Eureka Springs: Trees At Root Of City's Conservation Initiatives (Green Initiatives | Winner Under 5,000)
Posted 12/10/2012 12:00 am
Updated 2 years ago
Eureka Springs is all about being green.
From its parks to recycling efforts, the city of about 2,200 prides itself on its green and conservation initiatives. Its efforts have earned Eureka Springs a 2012 Arkansas Business City of Distinction Award for Green/Conservation Initiatives.
“Eureka Springs is a community dedicated to preserving the built and natural features which make it such a special place,” said Glenna Booth, the city’s economic development coordinator and preservation officer.
The Eureka Springs Parks & Recreation Commission oversees about 1,800 acres of parks, “making Eureka Springs’ park system one of the largest in the U.S.,” Booth said.
Trees are also a treasured asset for the city. Since 1997, individuals have to obtain a city permit before removing a tree more than 4 inches in diameter.
But the city has been protecting trees for decades. It is the oldest continuous city in Arkansas that has participated in the Arbor Day Foundation’s Tree City USA program, which assists cities with their tree programs.
Eureka Springs touts walking as the best way to see the sights of the city. Construction of sidewalks along U.S. Highway 62 is underway. If residents and visitors aren’t walking, the city promotes public transportation.
“Motorized trolleys and trams transport visitors and residents throughout the entire city limits year-round,” Booth said.
The Eureka Springs Farmers Market’s green efforts are successful on several levels. The food sold is locally produced, Booth said.
The market also has a solar powered generator that supplies electricity to the market. The generator makes it a perfect tool for teaching people about solar energy.
Recycling efforts are supported as well. Around the downtown area, recycling containers for cans and bottles are available.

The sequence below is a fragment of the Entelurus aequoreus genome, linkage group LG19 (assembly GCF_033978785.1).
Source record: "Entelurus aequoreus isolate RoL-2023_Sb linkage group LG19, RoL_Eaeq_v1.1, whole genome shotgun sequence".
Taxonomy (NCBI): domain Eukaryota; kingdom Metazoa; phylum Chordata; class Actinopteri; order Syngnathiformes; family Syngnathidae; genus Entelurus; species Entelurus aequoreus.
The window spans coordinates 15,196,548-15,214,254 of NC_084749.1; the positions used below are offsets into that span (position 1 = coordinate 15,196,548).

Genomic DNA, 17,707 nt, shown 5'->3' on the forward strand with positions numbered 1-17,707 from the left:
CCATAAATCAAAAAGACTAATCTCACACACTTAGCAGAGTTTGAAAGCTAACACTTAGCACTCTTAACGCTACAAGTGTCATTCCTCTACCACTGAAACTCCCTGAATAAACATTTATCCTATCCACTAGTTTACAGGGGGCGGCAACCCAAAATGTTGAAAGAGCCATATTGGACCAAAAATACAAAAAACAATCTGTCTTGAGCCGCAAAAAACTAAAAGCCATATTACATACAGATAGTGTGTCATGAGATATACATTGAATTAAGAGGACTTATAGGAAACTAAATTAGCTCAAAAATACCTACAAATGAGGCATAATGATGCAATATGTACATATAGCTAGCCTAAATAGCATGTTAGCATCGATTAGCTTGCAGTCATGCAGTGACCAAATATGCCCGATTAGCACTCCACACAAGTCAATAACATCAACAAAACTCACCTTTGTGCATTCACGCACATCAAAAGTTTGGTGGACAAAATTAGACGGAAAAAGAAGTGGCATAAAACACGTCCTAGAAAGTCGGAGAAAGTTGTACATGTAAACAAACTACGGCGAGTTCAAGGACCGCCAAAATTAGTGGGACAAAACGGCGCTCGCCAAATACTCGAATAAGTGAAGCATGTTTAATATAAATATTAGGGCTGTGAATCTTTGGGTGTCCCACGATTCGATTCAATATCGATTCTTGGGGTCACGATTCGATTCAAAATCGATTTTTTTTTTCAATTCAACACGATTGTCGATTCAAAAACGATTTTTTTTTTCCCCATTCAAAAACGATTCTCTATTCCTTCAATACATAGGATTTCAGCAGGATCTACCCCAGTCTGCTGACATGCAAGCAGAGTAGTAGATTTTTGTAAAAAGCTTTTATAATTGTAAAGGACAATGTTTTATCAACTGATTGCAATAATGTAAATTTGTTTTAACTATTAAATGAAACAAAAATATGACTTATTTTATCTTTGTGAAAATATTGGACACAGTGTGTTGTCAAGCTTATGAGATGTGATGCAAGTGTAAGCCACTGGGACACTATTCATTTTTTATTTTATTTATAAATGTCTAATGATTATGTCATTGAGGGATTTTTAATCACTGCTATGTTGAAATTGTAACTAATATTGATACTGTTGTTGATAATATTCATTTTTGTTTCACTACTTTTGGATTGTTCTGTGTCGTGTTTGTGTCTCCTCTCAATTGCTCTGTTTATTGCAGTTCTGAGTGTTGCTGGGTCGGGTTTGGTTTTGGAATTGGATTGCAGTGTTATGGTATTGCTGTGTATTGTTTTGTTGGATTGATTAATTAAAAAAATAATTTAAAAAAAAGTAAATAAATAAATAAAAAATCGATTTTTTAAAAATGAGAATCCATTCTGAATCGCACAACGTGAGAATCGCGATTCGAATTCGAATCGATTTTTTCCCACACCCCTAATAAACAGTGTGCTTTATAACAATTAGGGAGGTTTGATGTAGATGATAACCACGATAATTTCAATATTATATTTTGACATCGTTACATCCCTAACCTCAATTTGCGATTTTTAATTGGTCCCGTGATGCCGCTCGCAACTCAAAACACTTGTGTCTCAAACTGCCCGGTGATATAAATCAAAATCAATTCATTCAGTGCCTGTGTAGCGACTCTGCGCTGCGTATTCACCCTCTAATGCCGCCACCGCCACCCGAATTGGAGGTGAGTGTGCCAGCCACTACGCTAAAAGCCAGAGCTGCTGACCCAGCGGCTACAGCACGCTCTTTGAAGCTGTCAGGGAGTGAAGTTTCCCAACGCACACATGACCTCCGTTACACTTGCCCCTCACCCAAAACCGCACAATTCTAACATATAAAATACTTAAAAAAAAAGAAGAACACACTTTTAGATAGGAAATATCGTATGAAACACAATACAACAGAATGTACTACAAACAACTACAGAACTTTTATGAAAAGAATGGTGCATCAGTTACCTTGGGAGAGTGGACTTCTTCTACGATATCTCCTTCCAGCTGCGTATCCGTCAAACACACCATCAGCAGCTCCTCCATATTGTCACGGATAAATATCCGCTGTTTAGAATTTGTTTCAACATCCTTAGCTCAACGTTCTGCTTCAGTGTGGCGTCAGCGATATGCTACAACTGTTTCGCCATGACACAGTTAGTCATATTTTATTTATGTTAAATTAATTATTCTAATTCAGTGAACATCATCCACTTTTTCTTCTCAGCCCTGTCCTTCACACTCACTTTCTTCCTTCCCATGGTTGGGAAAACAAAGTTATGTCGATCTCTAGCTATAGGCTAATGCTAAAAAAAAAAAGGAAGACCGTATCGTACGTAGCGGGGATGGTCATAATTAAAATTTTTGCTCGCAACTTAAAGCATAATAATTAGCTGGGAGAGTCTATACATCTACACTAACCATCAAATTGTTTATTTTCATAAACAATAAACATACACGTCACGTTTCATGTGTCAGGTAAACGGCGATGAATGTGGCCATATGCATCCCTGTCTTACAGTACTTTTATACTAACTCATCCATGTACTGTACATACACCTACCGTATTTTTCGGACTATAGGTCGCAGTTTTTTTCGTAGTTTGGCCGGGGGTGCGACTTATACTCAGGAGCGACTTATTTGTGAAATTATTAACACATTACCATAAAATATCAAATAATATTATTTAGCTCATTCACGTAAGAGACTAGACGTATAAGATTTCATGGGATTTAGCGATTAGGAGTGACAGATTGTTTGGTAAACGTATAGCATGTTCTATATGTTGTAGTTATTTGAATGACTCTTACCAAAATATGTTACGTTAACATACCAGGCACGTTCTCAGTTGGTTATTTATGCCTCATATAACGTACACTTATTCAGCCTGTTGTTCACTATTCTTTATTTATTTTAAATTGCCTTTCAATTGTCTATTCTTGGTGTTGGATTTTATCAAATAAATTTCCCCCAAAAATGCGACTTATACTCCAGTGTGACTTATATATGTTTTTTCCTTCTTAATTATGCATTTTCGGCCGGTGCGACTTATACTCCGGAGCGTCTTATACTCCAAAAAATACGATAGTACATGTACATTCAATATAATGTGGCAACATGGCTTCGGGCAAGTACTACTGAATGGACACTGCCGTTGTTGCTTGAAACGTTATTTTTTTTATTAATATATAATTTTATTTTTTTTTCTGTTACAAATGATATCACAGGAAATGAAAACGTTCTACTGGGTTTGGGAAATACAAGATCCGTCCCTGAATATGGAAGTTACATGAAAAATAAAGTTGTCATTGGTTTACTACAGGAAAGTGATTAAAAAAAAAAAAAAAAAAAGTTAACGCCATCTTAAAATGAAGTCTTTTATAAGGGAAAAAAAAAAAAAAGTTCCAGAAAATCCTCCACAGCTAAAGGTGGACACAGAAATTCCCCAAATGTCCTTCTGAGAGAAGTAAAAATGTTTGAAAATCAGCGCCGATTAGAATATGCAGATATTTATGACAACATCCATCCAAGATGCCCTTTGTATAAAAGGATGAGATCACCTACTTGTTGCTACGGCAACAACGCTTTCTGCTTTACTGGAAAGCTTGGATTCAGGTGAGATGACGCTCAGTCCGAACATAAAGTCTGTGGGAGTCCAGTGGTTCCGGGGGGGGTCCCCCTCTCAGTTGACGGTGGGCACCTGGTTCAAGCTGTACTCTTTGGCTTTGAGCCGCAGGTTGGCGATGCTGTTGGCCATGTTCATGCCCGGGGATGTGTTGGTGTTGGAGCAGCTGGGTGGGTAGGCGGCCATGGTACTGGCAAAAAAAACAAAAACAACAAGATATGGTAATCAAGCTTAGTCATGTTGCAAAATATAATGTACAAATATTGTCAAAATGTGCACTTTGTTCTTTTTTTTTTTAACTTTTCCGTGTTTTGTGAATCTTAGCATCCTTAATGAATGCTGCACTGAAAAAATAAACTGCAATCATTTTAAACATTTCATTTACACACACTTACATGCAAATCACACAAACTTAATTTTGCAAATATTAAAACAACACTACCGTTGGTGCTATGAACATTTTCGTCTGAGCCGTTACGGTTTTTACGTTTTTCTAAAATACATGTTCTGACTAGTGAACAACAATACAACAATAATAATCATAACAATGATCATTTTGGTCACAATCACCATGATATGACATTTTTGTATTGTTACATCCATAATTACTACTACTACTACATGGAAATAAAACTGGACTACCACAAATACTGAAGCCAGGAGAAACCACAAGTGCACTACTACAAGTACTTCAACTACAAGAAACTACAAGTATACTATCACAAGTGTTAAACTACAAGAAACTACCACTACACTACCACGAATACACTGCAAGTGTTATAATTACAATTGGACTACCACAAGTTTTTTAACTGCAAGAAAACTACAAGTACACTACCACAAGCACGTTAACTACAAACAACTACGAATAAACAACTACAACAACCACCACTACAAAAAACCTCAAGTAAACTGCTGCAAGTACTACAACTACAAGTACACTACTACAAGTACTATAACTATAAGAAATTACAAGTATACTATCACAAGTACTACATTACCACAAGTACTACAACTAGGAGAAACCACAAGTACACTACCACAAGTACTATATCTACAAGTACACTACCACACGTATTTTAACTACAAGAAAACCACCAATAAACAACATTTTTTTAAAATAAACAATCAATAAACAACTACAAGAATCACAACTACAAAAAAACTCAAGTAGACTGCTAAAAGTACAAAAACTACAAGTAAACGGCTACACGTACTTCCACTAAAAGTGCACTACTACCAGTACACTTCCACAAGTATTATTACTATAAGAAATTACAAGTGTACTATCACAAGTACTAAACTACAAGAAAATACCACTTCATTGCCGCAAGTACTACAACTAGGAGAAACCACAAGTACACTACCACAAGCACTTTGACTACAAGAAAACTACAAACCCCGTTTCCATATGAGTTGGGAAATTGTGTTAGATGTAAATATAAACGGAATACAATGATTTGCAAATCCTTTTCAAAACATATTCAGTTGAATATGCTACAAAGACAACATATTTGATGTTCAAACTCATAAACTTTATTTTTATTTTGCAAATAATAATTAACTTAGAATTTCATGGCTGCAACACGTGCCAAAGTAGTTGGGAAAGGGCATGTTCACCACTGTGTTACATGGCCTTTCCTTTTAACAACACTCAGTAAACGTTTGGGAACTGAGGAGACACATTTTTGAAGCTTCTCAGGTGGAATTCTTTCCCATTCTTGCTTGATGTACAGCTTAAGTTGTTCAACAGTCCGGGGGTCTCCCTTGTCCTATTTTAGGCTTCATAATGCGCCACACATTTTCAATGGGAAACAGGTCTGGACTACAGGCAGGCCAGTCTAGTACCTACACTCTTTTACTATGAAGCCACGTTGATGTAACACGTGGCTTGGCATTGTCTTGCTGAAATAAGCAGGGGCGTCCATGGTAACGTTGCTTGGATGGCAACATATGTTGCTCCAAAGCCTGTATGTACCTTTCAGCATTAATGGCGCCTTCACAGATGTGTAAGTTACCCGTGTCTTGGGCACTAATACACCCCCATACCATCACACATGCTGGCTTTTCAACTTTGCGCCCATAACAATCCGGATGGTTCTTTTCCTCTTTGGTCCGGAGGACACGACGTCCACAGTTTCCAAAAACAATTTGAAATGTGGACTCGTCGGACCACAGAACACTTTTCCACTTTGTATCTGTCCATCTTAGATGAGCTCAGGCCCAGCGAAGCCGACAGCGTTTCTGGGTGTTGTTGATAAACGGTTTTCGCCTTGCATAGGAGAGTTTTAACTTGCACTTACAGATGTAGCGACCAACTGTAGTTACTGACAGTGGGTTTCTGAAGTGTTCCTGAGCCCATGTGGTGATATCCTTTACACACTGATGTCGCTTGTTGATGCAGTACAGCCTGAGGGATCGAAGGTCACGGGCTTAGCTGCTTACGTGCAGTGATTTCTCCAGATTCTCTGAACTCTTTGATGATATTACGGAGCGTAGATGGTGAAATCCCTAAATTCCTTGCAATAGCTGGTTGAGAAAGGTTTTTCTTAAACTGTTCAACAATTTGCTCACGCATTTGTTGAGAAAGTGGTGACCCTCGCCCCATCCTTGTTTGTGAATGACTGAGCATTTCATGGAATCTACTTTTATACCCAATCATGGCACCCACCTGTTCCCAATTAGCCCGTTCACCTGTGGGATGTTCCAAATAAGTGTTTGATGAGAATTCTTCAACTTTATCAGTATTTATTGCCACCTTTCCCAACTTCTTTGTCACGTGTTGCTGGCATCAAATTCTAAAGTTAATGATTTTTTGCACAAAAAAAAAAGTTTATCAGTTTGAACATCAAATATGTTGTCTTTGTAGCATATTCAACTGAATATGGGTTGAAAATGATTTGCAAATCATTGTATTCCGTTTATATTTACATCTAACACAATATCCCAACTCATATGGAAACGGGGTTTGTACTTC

“Eureka Springs was the first town in Arkansas to have curbside recycling,” Booth said.
Since 2010, Eureka Springs has received nearly $260,000 from the Energy Efficiency and Conservation Block Grant program, which was part of the American Recovery & Reinvestment Act, to pay for several projects.
Those projects include the construction of a solar hot water system at the city’s Trolley Barn. Eight solar panels were installed to heat the water used in the steam washer for the trolleys, Booth said.
“This was the first solar panel installation within the Eureka Springs Historic District,” she said.
The city also installed 58 custom-made interior storm windows in The Auditorium, an approximately 1,000 seat-theater built in 1929, which is used for musical performances, plays and events.
Also, LED street lights were placed in Basin Park and in the city’s downtown.
“Both traditional park street lights and mercury vapor pole lights were replaced with LED lighting fixtures,” Booth said.
The city commissioned a greenhouse gas emissions inventory report by the Climate Energy Environment Group LLC of Tempe, Ariz.
“Eureka Springs is the first city in the state to have completed a community greenhouse gas emissions inventory,” said Nick Brown, president of Climate Energy. “It’s always been a forward thinking town, and the greenhouse gas inventory is just one more example of that.”
The greenhouse gas inventory will come in handy because Eureka Springs was one of a handful of cities in Arkansas that committed to the U.S. Mayors Climate Protection Agreement.
Under the agreement, cities agree to lower greenhouse gas emissions to a level 7 percent below 1990 emissions, to encourage other cities to do the same, and to lobby Congress to adopt comprehensive climate legislation.
“Having a clear understanding of our impact on climate change is the first step to meeting our responsibilities under the U.S. Mayors Climate Protection Agreement,” Booth said.
A citizens group called the Climate Action Progress Committees has been meeting to implement the city’s plan to reduce carbon emission by 2020.
“Eureka Springs has always had environment as a core community value and always relied on public and private partnership to uphold this value,” Booth said.